6. Privacy is priority
With nearly 1.5 billion records getting compromised in the first quarter of 2018, protecting data and privacy will be a top priority in 2019. Conflicting mandates – to share customer data under open banking and to protect it under GDPR – will pose a serious challenge that will get compounded as transactions migrate from bank-owned channels to third-party modes.
Banks will have no choice but to take responsibility for securing data as it passes from their hands to third-party users, and also for meeting compliance requirements. This year, some banks will distinguish themselves in data and privacy protection by implementing the following: strong controls and governance, robust systems to capture customer consent, encryption and security standards, third-party authentication processes, real-time transaction processing, and security-by-design.
Euro zone business activity shrank in January as lockdowns hit services
By Jonathan Cable
LONDON (Reuters) – Economic activity in the euro zone shrank markedly in January as lockdown restrictions to contain the coronavirus pandemic hit the bloc’s dominant service industry hard, a survey showed.
With hospitality and entertainment venues forced to remain closed across much of the continent the survey highlighted a sharp contraction in the services industry but also showed manufacturing remained strong as factories largely remained open.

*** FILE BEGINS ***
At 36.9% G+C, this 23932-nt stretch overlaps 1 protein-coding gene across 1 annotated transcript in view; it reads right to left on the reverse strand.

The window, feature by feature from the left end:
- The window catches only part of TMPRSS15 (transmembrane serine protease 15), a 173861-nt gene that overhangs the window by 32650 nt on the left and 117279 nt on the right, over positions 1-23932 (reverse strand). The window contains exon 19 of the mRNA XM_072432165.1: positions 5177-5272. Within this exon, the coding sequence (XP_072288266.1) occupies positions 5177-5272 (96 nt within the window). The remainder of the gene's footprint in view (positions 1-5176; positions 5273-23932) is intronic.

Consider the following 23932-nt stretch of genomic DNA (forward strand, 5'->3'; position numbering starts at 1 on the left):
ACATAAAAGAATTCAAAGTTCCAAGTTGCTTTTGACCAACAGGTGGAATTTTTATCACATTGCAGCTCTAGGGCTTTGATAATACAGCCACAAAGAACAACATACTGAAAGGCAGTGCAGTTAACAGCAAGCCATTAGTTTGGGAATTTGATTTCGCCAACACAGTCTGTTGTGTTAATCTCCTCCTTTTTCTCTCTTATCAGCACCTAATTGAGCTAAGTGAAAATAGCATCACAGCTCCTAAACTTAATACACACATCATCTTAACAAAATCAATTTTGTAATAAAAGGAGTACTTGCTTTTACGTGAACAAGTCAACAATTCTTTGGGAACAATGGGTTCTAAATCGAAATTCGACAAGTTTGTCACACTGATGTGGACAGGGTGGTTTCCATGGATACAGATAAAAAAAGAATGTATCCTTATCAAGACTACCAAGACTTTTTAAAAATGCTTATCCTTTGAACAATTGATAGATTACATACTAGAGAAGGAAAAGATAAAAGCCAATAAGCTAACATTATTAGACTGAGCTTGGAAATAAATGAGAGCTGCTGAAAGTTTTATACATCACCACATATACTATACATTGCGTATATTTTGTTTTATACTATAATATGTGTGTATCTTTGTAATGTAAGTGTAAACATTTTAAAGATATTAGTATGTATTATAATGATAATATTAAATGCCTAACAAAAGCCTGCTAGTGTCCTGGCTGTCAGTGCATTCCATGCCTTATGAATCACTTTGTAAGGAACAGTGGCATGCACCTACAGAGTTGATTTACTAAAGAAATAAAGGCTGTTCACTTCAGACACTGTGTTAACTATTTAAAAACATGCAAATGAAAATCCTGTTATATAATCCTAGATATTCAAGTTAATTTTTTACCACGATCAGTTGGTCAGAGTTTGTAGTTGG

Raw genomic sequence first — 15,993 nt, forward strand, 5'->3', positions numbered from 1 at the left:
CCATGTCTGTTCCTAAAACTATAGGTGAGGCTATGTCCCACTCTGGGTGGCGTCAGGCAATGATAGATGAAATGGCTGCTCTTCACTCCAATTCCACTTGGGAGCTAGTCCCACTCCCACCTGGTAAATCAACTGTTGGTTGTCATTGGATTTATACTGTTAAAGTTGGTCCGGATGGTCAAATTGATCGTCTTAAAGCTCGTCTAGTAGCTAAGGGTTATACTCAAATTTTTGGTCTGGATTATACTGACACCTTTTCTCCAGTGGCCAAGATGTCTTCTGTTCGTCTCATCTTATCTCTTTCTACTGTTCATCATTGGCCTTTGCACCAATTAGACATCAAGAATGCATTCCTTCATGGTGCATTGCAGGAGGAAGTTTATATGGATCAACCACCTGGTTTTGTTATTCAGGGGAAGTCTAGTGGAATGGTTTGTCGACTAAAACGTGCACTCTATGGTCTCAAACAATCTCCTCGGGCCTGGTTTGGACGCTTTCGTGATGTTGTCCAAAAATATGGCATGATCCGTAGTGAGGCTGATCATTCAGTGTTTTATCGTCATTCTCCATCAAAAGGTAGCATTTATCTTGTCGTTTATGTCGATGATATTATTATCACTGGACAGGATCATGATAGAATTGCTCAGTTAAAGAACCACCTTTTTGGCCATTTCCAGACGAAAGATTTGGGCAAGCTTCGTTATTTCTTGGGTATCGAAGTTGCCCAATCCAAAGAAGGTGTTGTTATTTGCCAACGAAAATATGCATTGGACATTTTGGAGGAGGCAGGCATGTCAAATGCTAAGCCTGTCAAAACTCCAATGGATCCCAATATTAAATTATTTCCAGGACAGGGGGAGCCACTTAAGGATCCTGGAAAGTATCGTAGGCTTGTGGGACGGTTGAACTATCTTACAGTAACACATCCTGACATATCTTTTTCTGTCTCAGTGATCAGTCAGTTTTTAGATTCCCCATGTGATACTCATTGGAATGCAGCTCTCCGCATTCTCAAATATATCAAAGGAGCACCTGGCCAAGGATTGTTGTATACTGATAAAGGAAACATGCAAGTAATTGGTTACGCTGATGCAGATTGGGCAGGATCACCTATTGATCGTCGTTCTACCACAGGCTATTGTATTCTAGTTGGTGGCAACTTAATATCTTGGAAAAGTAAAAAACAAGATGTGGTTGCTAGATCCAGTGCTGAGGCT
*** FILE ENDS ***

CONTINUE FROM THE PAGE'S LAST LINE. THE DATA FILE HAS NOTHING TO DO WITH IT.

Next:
IHS Markit’s flash composite PMI, seen as a good guide to economic health, fell further below the 50 mark separating growth from contraction to 47.5 in January from December’s 49.1. A Reuters poll had predicted a fall to 47.6.
“A double-dip recession for the euro zone economy is looking increasingly inevitable as tighter COVID-19 restrictions took a further toll on businesses in January,” said Chris Williamson, chief business economist at IHS Markit.
“Some encouragement comes from the downturn being less severe than in the spring of last year, reflecting the ongoing relative resilience of manufacturing, rising demand for exported goods and the lockdown measures having been less stringent on average than last year.”
The bloc’s economy was expected to grow 0.6% this quarter, a Reuters poll showed earlier this week, and will return to its pre-COVID-19 level within two years on hopes the rollout of vaccines will allow a return to some form of normality. [ECILT/EU]
A PMI covering the bloc’s dominant service industry dropped to 45.0 from 46.4, exceeding expectations in a Reuters poll that had predicted a steeper fall to 44.5 and still a long way from historic lows at the start of the pandemic.
With activity still in decline and restrictions likely to be in place for some time yet, services firms were forced to chop their charges. The output price index fell to 46.9 from 48.4, its lowest reading since June.
That will be disappointing for policymakers at the European Central Bank – who on Thursday left policy unchanged – as uncomfortably low inflation has been a thorn in the ECB’s side for years.